Asthma Diagnosis & Treatment
Top 5 Questions We Hear
Afraid Yourself Or A Loved One Has Asthma? You are not alone. According to the CDC, 1 in 14 people has asthma. A serious condition, asthma is the number one reason for missed school days. A common and costly disease across the U.S., it sends 14 million Americans to the asthma doctor and 2 million more to emergency rooms annually, stealing the lives of 3,630 individual every year, making speedy and proper asthma diagnosis and care essential to the health and safety of you and your family.
Fortunately, our caring asthma specialists at Adult & Pediatric Allergy Associates are here for you, providing the quality of care you need to guard against the serious effects of this condition.
QUESTION 1: Do You Suffer These Common Asthma Symptoms?
Asthma occurs when bronchiole tubes, the pathways for air in the lungs, become inflamed and constricted, resulting in decreased oxygen levels and increased mucous production, presenting with symptoms such as:
- Difficulty breathing.
- Wheezing – a whistling sound on exhale.
- Shortness of breath/rapid breathing.
- A feeling of tightness in the chest, as if a heavy weight were bearing down on you.
- Coughing that is worsened at night, with exercise, or during respiratory illness or infection.
QUESTION 2: What are the common triggers that cause asthma in Arizona?
Asthma can be induced, or aggravated, by an array of triggers. Here are the top 10 triggers that we often see in patients:
- Allergies: Allergens such as pollen, dust mites, and animal dander are the main trigger for 60-70% of asthmatics.
- Respiratory infections: Respiratory illness and infections commonly trigger asthma symptoms.
- Exercise: Many people with chronic asthma suffer flare-ups during exercise, which typically present 5 to 20 minutes following exercise.
- Cold air: Cold, dry air can trigger asthma symptoms – or worsen exercise induced asthma. Mouth-breathing can worsen these symptoms.
- Weather changes: Thunderstorms and high humidity are also linked to asthma symptoms.
- Pollutants: Including tobacco smoke, wood smoke, outdoor pollution, mold, and more can trigger an asthma attack.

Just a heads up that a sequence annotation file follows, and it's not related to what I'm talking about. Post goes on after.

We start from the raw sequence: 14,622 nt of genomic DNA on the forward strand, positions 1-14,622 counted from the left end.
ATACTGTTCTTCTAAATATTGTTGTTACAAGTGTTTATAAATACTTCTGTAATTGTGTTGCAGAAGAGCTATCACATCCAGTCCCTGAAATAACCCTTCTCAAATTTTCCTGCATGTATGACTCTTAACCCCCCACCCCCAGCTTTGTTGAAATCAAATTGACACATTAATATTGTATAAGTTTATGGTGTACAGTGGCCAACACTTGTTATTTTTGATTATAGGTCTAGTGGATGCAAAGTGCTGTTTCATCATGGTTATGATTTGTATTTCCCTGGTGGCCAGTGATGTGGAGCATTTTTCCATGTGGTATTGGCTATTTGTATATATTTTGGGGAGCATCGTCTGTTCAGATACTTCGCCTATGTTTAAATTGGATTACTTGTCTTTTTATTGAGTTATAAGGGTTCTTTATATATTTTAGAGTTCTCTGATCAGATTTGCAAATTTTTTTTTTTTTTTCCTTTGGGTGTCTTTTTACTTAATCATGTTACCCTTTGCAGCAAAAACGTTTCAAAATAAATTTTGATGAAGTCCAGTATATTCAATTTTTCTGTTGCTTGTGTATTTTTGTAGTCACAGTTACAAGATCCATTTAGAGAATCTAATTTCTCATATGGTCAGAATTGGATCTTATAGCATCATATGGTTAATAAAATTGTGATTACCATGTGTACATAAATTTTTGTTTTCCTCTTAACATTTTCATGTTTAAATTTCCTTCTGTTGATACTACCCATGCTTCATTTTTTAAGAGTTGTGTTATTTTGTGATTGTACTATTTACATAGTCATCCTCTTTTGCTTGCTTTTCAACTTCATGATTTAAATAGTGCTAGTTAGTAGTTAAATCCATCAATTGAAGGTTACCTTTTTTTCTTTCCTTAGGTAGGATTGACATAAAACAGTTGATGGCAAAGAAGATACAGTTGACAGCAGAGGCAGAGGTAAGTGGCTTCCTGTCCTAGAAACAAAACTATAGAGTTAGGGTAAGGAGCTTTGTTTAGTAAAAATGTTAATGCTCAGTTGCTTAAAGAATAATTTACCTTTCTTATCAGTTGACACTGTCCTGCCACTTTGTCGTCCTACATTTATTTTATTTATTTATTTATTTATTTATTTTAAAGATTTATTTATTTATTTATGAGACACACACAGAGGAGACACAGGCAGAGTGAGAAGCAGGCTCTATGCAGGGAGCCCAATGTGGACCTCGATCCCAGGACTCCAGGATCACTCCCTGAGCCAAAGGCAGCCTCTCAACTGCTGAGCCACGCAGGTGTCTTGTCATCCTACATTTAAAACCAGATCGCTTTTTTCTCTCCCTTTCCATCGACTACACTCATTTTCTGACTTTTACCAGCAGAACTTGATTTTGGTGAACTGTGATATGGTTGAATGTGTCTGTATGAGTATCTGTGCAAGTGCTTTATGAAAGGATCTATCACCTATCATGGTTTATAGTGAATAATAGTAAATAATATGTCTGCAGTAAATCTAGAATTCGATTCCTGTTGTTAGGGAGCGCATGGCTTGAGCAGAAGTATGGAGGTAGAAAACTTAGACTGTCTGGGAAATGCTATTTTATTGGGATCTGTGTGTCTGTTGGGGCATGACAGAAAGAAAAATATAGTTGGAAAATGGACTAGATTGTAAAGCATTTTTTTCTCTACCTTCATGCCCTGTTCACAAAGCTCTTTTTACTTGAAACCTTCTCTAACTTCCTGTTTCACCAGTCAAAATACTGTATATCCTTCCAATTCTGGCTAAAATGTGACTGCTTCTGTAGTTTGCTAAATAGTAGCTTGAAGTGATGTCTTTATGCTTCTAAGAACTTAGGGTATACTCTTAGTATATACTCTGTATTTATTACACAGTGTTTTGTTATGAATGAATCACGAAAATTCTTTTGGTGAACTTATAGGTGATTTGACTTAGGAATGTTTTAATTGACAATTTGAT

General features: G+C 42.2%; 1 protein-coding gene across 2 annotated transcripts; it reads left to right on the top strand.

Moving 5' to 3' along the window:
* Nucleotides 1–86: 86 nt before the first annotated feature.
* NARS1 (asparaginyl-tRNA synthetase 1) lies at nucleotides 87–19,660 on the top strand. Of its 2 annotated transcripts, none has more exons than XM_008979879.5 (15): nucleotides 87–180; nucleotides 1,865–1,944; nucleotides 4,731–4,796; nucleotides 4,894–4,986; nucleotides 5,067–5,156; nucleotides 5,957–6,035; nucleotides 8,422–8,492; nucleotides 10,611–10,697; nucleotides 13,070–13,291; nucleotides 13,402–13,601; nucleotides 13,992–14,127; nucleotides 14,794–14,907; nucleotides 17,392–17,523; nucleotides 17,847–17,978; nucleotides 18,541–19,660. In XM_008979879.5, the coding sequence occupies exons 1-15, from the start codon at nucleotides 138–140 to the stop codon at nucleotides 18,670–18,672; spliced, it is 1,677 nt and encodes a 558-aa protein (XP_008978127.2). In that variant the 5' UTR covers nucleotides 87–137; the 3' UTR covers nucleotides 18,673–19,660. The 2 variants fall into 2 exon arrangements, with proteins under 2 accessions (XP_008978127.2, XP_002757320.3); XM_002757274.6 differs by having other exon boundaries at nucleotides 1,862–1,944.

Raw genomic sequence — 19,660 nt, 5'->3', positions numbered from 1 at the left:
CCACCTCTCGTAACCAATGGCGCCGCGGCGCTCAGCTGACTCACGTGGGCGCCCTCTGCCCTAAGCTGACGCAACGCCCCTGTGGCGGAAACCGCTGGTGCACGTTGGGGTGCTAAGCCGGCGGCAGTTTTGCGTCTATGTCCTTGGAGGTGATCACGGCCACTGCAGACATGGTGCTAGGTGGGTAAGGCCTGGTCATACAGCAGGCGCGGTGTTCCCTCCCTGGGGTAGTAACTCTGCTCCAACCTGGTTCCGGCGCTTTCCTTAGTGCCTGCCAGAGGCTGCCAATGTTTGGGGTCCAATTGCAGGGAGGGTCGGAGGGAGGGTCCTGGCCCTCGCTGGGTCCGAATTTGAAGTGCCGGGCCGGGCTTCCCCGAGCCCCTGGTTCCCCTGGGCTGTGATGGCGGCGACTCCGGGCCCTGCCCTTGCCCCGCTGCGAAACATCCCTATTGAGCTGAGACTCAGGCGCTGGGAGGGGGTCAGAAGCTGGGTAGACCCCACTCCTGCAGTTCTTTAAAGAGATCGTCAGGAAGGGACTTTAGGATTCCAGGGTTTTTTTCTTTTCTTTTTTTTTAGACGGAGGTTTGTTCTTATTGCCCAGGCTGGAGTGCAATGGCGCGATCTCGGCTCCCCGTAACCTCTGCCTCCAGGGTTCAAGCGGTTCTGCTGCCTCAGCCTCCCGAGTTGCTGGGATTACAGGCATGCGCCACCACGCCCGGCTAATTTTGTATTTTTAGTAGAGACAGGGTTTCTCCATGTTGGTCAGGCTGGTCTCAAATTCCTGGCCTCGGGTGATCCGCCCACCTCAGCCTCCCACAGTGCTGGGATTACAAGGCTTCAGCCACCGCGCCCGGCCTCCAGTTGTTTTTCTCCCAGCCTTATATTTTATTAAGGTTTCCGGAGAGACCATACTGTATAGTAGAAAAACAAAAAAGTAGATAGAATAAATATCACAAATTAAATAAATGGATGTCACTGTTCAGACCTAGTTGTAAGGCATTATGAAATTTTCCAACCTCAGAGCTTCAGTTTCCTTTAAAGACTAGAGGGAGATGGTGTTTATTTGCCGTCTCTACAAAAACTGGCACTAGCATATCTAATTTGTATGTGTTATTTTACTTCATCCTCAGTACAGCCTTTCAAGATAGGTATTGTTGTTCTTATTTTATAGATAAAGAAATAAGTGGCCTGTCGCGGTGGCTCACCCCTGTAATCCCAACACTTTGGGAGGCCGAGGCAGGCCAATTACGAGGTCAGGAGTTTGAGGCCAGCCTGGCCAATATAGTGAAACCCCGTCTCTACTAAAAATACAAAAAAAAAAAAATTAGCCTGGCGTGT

- Strong odors/scents: Including perfumes, chemical-laden cleaners and air fresheners.
- Stress and emotions: Strong emotions resulting in rapid breathing (hyperventilation) can induce asthma attacks.
- Gastric reflux: Though it is unknown why, asthma and acid reflux often occur together, and reflux can worsen symptoms.
- Food: Food and food additives also trigger asthma attacks.
QUESTION 3: How do you know it’s really asthma and how will my asthma be diagnosed?
Diagnosis of asthma involves a complete medical history, including severity of symptoms, triggers, family history, and a physical exam by your asthma doctor, including a spirometry or peak flow meter test to ascertain how much air you can blow out of your lungs after taking a deep breath.
QUESTION 4: How Is Asthma Treated?
Your asthma doctor will prescribe treatments with a multi-tiered approach, including:
- Quick-relief medications…Such as albuterol and levoalbuterol to quickly open airways and reduce wheezing, coughing, and shortness of breath following triggers. (Warning: If you are using quick-relief medications more than twice per week/2 nights per month, your asthma is NOT under control.)Important: Quick relief medications do not build immunity against allergies or asthma. -that is accomplished through: allergy injections, Anti-Ige treatments and vaccines
- Asthma control medications…Including inhaled and oral corticosteroids, bronchodilators, and leukotriene modifiers which treat inflammation.
- Allergy injections (immunotherapy)…To build immunity against allergen triggers.
- Anti-IgE treatment…Including Xolair (Omalizumab) for those 12 and over with severe asthma, to block antibodies that cause allergic reactions and stop allergy-induced asthma attacks before they begin.
- Vaccines…Such as the flu and pneumococcal vaccines, to protect against respiratory disease and infections that can induce or worsen asthma symptoms.
QUESTION 5: What is usually involved in an asthma treatment action plan?
Asthma is a complex disease and often takes time and patience to treat. This is why a quality plan should developed with your asthma doctor , put in writing, and include the following:
- Daily treatment
- Medication regimens
- Long-term management plans
- Tips on addressing worsening asthma symptoms or attacks
- Information on when to call the doctor and when to go to the emergency room
- Copies for all caregivers (school, childcare, sports, camps)